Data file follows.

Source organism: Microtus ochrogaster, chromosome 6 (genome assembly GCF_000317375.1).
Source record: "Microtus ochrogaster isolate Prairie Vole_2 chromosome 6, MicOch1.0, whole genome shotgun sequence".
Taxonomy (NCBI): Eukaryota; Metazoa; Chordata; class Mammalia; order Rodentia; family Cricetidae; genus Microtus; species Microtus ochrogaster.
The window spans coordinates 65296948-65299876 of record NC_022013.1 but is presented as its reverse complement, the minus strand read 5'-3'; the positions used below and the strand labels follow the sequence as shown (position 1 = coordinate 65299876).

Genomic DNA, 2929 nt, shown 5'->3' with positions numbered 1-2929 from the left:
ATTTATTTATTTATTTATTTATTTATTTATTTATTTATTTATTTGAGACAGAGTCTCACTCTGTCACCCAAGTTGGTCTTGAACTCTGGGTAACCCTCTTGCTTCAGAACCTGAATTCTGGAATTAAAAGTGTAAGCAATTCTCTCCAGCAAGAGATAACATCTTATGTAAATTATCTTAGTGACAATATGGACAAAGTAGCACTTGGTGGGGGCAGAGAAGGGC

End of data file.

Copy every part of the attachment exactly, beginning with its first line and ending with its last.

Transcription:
Source organism: Microtus ochrogaster, chromosome 6 (genome assembly GCF_000317375.1).
Source record: "Microtus ochrogaster isolate Prairie Vole_2 chromosome 6, MicOch1.0, whole genome shotgun sequence".
Taxonomy (NCBI): Eukaryota; Metazoa; Chordata; class Mammalia; order Rodentia; family Cricetidae; genus Microtus; species Microtus ochrogaster.
The window spans coordinates 65296948-65299876 of record NC_022013.1 but is presented as its reverse complement, the minus strand read 5'-3'; the positions used below and the strand labels follow the sequence as shown (position 1 = coordinate 65299876).

Genomic DNA, 2929 nt, shown 5'->3' with positions numbered 1-2929 from the left:
ATTTATTTATTTATTTATTTATTTATTTATTTATTTATTTATTTGAGACAGAGTCTCACTCTGTCACCCAAGTTGGTCTTGAACTCTGGGTAACCCTCTTGCTTCAGAACCTGAATTCTGGAATTAAAAGTGTAAGCAATTCTCTCCAGCAAGAGATAACATCTTATGTAAATTATCTTAGTGACAATATGGACAAAGTAGCACTTGGTGGGGGCAGAGAAGGGC